Grey Silo -- a great course, even with the wait
I have to say this up front: golfing during this COVID-19 pandemic carries with it a unique set of circumstances, so I try not to complain too much about the small things.
That said, it took a lot of overlooking the small things to get enjoyment out of my recent round at Grey Silo in Waterloo.
First off, I'm a huge fan of the course. If you've never played it, make sure you book a round there (tip: to get the best experience possible, try to go in the fall when you have a slightly cooler breeze and some colour in the surrounding trees to really cash in on the ambiance). There are 1,400 yards difference between the forward tees and the back, so you have a lot of options to choose from. My playing partners and I opted for the silver tees, so on a hot day (about 34°C when we played our first shots) the 5,600 yards were more than enough for us.
The thing about Silo that sets it apart from a lot of courses I like to play is the blend of challenge and forgiveness that it gives you. You can put a little more oomph into your shots because most fairways are generous enough to keep you in play if it squirts off-line a little.
I had a rough opening hole, which I attribute mostly to not getting warmed up properly. After that, I settled into a nice groove -- this coming in spite of the fact that we waited about 15 minutes a shot. Yes. You read that right ... 15 minutes per shot. To properly explain this, I need to backtrack a little.
Upon arrival at the course, I was met in the parking lot by an attendant who informed me things were a little slow because of the full tee sheet & lack of power carts. I was fine with that, and I stayed fine with that in the pro shop when we were told it might be a little longer wait to tee off.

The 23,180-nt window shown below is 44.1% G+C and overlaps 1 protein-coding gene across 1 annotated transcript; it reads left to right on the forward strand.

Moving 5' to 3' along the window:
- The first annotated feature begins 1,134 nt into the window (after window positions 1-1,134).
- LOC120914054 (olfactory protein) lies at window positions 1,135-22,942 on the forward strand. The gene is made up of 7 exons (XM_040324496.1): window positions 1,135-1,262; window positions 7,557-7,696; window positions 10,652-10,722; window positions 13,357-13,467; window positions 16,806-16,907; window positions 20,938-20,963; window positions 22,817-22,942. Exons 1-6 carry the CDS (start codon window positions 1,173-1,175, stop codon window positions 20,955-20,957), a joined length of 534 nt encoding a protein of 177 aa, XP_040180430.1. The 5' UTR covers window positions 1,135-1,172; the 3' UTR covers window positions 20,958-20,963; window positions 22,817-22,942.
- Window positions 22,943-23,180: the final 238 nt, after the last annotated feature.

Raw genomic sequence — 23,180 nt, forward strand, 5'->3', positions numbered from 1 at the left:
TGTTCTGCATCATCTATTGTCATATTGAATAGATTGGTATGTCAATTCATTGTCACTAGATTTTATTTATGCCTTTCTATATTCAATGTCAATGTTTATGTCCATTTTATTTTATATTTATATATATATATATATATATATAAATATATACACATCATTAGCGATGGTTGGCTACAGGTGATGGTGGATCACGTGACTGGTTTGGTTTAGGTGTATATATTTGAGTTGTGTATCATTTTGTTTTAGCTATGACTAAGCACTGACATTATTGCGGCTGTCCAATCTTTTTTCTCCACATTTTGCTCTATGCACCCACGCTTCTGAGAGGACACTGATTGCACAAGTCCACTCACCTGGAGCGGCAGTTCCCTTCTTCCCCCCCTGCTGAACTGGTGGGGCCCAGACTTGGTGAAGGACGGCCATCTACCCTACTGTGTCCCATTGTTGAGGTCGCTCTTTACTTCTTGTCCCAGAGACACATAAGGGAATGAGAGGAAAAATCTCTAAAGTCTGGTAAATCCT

So, after about a 25-minute wait, our group was sent down to the first tee. That turned out to be a little early, as we had to wait for two groups ahead of us to tee off. We later learned from a course marshall that the slow-down was from one particular group, and the offending players were given a couple of warnings to get things moving along better. My only complaint would be the spacing between groups -- why send golfers out eight or nine minutes apart to have them wait on the tee or in the fairway for that long when you could space them out at 12-15 minute intervals and have things go a little smoother?
The waiting aside, it was a good round. I needed to call on almost every shot in my bag to keep a good round going: keeping my drives as straight as I could to give me a good chance to go for the flag, and then making sure I didn't do too much with my wedges when my approach shots were a little off. Amazingly, for as fast as the greens played I was able to maintain my putting confidence by rolling in a few quick downhillers to keep an early par streak going.
For those who haven't played here, here's something you might enjoy: the first and 18th holes are separated from the rest of the course by a good little jaunt along the cart path/jogging trail, and the natural area that surrounds them both is pretty but challenging to navigate. There are a lot of holes here that will make you think twice about your next shot, but I will say that #18 is always going to be the one that makes me second-guess everything. Slanting off to the right from the tee, the fairway is split by the same natural waste causeway that bisects #1. Challenge it with your driver and you might be in trouble, so laying up with a long iron is likely your best bet. The green is small so make sure you have your short game dialled in -- bunkers guard both sides, and nature is lurking close beyond those.
All things being equal, Grey Silo is the kind of course that you would love to play at any point. It gives you a stadium-course feel in how it unfurls in front of you, so make sure you enjoy it. Bring your 'A' game, because you'll need it.